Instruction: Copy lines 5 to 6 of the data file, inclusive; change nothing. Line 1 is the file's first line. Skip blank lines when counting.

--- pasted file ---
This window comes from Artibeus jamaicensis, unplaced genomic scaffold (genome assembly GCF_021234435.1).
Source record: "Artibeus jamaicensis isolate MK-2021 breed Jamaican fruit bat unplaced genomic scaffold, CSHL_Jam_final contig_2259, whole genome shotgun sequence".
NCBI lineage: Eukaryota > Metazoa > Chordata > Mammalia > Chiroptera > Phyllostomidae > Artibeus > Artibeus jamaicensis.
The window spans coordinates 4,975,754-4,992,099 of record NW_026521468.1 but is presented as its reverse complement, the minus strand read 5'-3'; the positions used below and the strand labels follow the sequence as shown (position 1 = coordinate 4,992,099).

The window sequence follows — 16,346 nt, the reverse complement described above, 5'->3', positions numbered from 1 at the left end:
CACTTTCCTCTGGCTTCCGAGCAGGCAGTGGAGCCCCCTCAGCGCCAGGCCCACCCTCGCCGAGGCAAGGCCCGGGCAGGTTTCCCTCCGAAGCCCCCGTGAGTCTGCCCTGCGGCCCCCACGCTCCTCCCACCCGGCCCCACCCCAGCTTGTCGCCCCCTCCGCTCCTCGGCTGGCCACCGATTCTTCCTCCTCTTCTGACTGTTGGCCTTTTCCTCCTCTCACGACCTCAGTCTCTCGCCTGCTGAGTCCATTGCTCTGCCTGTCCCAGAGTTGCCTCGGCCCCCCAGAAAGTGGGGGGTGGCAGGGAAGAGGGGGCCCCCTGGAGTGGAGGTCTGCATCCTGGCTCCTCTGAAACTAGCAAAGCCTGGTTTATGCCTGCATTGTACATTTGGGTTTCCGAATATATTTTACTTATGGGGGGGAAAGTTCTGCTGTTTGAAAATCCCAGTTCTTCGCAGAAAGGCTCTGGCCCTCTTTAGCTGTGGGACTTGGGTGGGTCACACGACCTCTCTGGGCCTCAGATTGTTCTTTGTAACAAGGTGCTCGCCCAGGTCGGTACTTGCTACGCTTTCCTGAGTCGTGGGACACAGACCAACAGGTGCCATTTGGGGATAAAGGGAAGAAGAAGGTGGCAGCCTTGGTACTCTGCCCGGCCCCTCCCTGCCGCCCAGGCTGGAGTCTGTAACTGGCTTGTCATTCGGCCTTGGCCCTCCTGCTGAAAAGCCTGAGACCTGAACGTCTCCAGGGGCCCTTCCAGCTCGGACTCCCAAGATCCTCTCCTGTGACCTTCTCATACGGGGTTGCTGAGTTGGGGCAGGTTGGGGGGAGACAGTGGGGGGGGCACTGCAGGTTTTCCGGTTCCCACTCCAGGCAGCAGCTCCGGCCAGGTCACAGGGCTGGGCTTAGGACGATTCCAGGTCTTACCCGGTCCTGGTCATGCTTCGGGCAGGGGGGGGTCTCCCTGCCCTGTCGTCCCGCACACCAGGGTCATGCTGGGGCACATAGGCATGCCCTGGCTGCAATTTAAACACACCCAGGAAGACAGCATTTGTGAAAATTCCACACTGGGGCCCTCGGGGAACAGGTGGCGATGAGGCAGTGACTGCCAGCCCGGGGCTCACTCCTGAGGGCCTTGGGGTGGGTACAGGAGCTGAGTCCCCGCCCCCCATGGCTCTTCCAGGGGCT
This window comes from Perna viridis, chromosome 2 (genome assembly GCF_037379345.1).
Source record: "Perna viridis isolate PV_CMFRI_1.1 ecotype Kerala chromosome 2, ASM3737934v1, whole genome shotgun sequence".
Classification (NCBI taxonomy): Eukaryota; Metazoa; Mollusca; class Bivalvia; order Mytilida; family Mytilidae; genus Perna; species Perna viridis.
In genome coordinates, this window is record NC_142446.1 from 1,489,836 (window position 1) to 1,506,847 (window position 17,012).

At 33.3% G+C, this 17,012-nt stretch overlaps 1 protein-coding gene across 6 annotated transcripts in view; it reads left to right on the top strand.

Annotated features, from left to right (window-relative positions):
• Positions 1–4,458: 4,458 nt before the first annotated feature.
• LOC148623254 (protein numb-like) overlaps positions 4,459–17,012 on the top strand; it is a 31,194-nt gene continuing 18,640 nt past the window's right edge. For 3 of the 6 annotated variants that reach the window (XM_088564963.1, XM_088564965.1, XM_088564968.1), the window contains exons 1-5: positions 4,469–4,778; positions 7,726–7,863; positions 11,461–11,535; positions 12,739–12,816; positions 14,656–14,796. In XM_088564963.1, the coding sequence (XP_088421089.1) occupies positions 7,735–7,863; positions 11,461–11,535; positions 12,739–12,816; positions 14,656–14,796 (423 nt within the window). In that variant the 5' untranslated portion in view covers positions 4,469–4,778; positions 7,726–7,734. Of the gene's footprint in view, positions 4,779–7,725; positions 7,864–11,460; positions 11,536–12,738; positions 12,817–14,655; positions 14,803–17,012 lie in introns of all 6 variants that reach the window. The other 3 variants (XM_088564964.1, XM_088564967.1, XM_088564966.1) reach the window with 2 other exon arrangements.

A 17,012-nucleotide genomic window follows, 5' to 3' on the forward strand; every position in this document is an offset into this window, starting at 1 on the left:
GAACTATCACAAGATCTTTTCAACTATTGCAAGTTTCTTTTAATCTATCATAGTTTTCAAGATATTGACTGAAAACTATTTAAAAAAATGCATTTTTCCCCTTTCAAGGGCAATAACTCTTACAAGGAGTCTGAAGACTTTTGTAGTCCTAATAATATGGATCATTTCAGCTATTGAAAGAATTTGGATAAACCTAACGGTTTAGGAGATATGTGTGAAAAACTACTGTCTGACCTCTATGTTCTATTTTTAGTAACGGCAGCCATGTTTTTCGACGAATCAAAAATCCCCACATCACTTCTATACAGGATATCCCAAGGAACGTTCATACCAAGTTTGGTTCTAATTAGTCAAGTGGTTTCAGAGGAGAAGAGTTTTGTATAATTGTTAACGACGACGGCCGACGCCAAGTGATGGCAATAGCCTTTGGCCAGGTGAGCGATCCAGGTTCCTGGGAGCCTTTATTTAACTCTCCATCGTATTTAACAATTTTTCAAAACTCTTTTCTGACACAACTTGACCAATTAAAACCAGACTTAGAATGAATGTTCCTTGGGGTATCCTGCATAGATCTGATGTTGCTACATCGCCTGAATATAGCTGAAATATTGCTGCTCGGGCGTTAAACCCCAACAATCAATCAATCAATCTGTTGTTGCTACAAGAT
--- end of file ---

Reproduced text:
The window sequence follows — 16,346 nt, the reverse complement described above, 5'->3', positions numbered from 1 at the left end:
CACTTTCCTCTGGCTTCCGAGCAGGCAGTGGAGCCCCCTCAGCGCCAGGCCCACCCTCGCCGAGGCAAGGCCCGGGCAGGTTTCCCTCCGAAGCCCCCGTGAGTCTGCCCTGCGGCCCCCACGCTCCTCCCACCCGGCCCCACCCCAGCTTGTCGCCCCCTCCGCTCCTCGGCTGGCCACCGATTCTTCCTCCTCTTCTGACTGTTGGCCTTTTCCTCCTCTCACGACCTCAGTCTCTCGCCTGCTGAGTCCATTGCTCTGCCTGTCCCAGAGTTGCCTCGGCCCCCCAGAAAGTGGGGGGTGGCAGGGAAGAGGGGGCCCCCTGGAGTGGAGGTCTGCATCCTGGCTCCTCTGAAACTAGCAAAGCCTGGTTTATGCCTGCATTGTACATTTGGGTTTCCGAATATATTTTACTTATGGGGGGGAAAGTTCTGCTGTTTGAAAATCCCAGTTCTTCGCAGAAAGGCTCTGGCCCTCTTTAGCTGTGGGACTTGGGTGGGTCACACGACCTCTCTGGGCCTCAGATTGTTCTTTGTAACAAGGTGCTCGCCCAGGTCGGTACTTGCTACGCTTTCCTGAGTCGTGGGACACAGACCAACAGGTGCCATTTGGGGATAAAGGGAAGAAGAAGGTGGCAGCCTTGGTACTCTGCCCGGCCCCTCCCTGCCGCCCAGGCTGGAGTCTGTAACTGGCTTGTCATTCGGCCTTGGCCCTCCTGCTGAAAAGCCTGAGACCTGAACGTCTCCAGGGGCCCTTCCAGCTCGGACTCCCAAGATCCTCTCCTGTGACCTTCTCATACGGGGTTGCTGAGTTGGGGCAGGTTGGGGGGAGACAGTGGGGGGGGCACTGCAGGTTTTCCGGTTCCCACTCCAGGCAGCAGCTCCGGCCAGGTCACAGGGCTGGGCTTAGGACGATTCCAGGTCTTACCCGGTCCTGGTCATGCTTCGGGCAGGGGGGGGTCTCCCTGCCCTGTCGTCCCGCACACCAGGGTCATGCTGGGGCACATAGGCATGCCCTGGCTGCAATTTAAACACACCCAGGAAGACAGCATTTGTGAAAATTCCACACTGGGGCCCTCGGGGAACAGGTGGCGATGAGGCAGTGACTGCCAGCCCGGGGCTCACTCCTGAGGGCCTTGGGGTGGGTACAGGAGCTGAGTCCCCGCCCCCCATGGCTCTTCCAGGGGCT